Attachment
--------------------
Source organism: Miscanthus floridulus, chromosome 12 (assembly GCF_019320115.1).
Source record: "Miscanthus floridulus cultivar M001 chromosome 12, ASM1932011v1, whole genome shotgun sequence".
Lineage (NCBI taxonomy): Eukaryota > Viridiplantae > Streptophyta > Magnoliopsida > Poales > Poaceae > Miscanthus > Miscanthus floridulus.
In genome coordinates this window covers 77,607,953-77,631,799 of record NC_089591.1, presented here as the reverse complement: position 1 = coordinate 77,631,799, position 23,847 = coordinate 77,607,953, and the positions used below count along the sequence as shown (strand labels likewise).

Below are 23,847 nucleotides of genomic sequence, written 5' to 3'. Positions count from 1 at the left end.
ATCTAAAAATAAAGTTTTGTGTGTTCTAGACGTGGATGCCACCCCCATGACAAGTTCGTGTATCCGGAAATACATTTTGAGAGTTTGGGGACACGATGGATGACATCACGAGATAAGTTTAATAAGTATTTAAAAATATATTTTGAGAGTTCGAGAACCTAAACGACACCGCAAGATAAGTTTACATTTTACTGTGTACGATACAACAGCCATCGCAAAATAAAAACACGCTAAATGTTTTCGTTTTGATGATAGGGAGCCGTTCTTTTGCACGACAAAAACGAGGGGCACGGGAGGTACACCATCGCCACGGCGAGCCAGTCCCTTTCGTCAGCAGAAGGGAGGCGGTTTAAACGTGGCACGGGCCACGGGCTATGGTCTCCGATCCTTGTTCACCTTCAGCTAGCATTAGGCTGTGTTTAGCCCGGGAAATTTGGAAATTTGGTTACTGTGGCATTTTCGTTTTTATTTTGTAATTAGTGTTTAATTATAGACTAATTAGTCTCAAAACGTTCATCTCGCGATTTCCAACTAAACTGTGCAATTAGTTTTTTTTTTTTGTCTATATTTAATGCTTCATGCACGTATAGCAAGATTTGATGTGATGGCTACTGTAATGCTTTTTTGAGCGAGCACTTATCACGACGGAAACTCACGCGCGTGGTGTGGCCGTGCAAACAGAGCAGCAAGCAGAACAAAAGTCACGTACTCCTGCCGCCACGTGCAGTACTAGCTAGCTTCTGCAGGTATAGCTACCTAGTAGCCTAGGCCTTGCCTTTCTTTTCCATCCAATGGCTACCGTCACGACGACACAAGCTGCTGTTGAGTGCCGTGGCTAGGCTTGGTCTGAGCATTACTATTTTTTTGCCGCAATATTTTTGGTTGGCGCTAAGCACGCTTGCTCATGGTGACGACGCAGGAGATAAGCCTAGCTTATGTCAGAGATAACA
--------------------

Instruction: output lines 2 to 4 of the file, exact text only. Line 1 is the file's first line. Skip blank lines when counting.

Source record: "Miscanthus floridulus cultivar M001 chromosome 12, ASM1932011v1, whole genome shotgun sequence".
Lineage (NCBI taxonomy): Eukaryota > Viridiplantae > Streptophyta > Magnoliopsida > Poales > Poaceae > Miscanthus > Miscanthus floridulus.
In genome coordinates this window covers 77,607,953-77,631,799 of record NC_089591.1, presented here as the reverse complement: position 1 = coordinate 77,631,799, position 23,847 = coordinate 77,607,953, and the positions used below count along the sequence as shown (strand labels likewise).